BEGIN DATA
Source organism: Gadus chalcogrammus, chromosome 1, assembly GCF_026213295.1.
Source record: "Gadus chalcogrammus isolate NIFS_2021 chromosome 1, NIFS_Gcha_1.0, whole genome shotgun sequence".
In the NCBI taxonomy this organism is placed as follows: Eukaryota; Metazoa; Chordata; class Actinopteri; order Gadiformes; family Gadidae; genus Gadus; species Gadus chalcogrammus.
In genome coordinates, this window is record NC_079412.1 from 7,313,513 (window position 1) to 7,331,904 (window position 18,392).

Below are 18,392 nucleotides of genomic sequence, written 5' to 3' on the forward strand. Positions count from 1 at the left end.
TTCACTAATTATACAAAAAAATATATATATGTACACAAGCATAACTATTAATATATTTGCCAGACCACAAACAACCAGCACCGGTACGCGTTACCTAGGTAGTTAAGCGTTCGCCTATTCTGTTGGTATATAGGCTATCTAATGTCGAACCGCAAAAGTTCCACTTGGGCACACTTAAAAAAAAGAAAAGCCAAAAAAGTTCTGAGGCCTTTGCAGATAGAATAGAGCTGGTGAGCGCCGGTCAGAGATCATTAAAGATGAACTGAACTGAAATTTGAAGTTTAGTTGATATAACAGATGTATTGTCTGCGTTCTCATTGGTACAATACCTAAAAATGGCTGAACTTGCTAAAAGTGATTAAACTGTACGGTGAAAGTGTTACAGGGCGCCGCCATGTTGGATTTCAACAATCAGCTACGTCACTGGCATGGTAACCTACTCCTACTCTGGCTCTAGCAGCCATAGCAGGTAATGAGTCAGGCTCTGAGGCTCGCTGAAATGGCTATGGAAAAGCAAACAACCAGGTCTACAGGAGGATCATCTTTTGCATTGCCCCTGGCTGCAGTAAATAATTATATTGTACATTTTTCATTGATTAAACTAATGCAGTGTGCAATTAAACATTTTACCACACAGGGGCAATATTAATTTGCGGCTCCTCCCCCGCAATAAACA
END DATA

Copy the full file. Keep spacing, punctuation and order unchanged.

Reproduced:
Source organism: Gadus chalcogrammus, chromosome 1, assembly GCF_026213295.1.
Source record: "Gadus chalcogrammus isolate NIFS_2021 chromosome 1, NIFS_Gcha_1.0, whole genome shotgun sequence".
In the NCBI taxonomy this organism is placed as follows: Eukaryota; Metazoa; Chordata; class Actinopteri; order Gadiformes; family Gadidae; genus Gadus; species Gadus chalcogrammus.
In genome coordinates, this window is record NC_079412.1 from 7,313,513 (window position 1) to 7,331,904 (window position 18,392).

Below are 18,392 nucleotides of genomic sequence, written 5' to 3' on the forward strand. Positions count from 1 at the left end.
TTCACTAATTATACAAAAAAATATATATATGTACACAAGCATAACTATTAATATATTTGCCAGACCACAAACAACCAGCACCGGTACGCGTTACCTAGGTAGTTAAGCGTTCGCCTATTCTGTTGGTATATAGGCTATCTAATGTCGAACCGCAAAAGTTCCACTTGGGCACACTTAAAAAAAAGAAAAGCCAAAAAAGTTCTGAGGCCTTTGCAGATAGAATAGAGCTGGTGAGCGCCGGTCAGAGATCATTAAAGATGAACTGAACTGAAATTTGAAGTTTAGTTGATATAACAGATGTATTGTCTGCGTTCTCATTGGTACAATACCTAAAAATGGCTGAACTTGCTAAAAGTGATTAAACTGTACGGTGAAAGTGTTACAGGGCGCCGCCATGTTGGATTTCAACAATCAGCTACGTCACTGGCATGGTAACCTACTCCTACTCTGGCTCTAGCAGCCATAGCAGGTAATGAGTCAGGCTCTGAGGCTCGCTGAAATGGCTATGGAAAAGCAAACAACCAGGTCTACAGGAGGATCATCTTTTGCATTGCCCCTGGCTGCAGTAAATAATTATATTGTACATTTTTCATTGATTAAACTAATGCAGTGTGCAATTAAACATTTTACCACACAGGGGCAATATTAATTTGCGGCTCCTCCCCCGCAATAAACA